You can also block or open a Port in Windows Firewall. If Windows Firewall is blocking a program and you want to allow that program to communicate through the firewall, you can usually do that by selecting the program in the list of allowed programs (also called the exceptions list) in the Windows Firewall. To learn how to do this, see Allow a program to communicate through Windows Firewall.
However, if the program isn’t listed, you might need to open a port. For example, to play a multiplayer game with friends online, you might need to open a port for the game so that the firewall allows the game information to reach your computer. A port stays open all the time, so be sure to close ports that you don’t need anymore.
Click to open Windows Firewall. In the left pane, click Advanced settings.
Next, follow the instructions on your screen to its logical conclusion.
Manage Windows Firewall
Windows 10 allows you to access the advanced settings, including the configuration of filtering for outbound connections, through its Control Panel. Windows gives you three choices-
- Public network,
- Home network
- Work network.
By default the Windows 10/8/7 firewall blocks connections to programs that are not on the list of allowed programs. With all network types, it now allows you to configure the settings for each network type separately. This is what is referred to as Multiple Active Firewall Profiles.
Most would just prefer to have the Windows firewall set to its default and forget about it. The default settings are good enough. Those who want to fine-tune it can manage the Windows firewall in the following ways:
1) Windows Firewall Control Panel application.
This is the simplest one and good enough for routine tasks.
It is the simplest—and the least capable. But with it, you can complete routine tasks, such as allowing a program through it or blocking all incoming connections. This Technet link true will help you get started.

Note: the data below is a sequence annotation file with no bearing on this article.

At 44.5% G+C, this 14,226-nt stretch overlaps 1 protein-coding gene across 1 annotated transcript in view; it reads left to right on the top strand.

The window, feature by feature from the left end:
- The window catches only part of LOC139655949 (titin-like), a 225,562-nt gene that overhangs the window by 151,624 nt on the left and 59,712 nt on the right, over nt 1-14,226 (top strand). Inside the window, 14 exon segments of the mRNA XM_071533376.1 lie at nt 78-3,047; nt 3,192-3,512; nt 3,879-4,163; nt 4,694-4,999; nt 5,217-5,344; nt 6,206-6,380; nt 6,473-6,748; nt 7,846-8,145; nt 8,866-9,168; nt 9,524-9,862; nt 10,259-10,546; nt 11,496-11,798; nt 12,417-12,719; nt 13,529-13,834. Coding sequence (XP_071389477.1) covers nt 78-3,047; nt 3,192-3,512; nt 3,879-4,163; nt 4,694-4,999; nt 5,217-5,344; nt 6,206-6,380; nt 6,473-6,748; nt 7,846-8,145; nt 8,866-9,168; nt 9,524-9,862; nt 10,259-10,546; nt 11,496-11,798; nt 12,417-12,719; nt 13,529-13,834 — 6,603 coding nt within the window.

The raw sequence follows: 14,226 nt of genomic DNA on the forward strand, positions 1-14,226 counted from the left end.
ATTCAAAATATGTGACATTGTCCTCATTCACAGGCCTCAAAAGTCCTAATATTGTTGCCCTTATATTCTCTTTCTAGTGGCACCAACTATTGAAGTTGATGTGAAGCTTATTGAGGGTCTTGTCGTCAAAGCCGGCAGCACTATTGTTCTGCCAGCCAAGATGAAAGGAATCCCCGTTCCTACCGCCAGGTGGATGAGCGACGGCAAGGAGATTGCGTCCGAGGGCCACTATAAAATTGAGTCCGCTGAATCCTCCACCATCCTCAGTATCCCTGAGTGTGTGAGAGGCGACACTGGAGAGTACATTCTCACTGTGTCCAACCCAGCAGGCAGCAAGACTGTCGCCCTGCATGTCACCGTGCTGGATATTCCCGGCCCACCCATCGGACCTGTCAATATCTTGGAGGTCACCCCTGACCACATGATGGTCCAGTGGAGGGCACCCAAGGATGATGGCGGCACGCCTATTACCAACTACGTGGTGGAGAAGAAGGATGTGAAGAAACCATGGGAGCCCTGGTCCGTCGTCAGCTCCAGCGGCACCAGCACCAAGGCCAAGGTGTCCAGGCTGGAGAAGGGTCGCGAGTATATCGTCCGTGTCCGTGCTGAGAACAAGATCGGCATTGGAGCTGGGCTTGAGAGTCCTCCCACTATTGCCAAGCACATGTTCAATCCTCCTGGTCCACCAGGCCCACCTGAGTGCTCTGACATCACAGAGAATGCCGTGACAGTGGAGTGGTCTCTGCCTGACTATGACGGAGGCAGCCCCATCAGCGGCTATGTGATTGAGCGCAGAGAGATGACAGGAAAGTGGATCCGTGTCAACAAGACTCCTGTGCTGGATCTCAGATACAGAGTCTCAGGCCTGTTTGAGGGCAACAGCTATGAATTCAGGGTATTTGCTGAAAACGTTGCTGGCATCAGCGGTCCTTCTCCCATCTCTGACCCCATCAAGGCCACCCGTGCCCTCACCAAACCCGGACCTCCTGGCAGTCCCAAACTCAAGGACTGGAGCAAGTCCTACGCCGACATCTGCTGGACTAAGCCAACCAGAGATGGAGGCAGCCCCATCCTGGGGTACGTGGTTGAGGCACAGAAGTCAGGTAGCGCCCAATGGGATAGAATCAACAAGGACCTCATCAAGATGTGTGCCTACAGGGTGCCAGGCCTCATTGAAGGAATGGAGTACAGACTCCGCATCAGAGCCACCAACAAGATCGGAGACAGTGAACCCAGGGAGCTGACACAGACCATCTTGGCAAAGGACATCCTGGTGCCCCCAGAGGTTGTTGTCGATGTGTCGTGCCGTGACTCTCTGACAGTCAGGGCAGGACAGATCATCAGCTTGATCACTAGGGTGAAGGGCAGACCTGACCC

2) Windows Firewall – Advanced Security.
This one is a snap-in and predefined console for Microsoft Management Console offers much more granular control over rules, exceptions, and profiles. You can access it through the Control panel app too.
3) The Netsh utility
The Netsh utility, in particular its Firewall and Advfirewall context, lets you make firewall settings from a Command Prompt window or a batch program.
4) Group Policy Object Editor
This incorporates the Windows Firewall With Advanced Security snap-in under:
Computer Configuration\Windows Settings\ Security Settings\Windows Firewall With Advanced Security.
In addition, Windows Firewall can be managed with a number of policies, which can be found in:
Computer Configuration \ Administrative Templates \ Network \ Network Connections \ Windows Firewall.
Incidentally, nearly a total 0f over 3000 settings can be configured through Group Policy Editor (gpedit.msc). However, Group Security Policy is not included in Windows Home Edition.
You can also test your Firewall using these free online Firewall tests.
These freeware will help you manage the Windows Firewall better:
See this post if you ever need to repair the Windows firewall.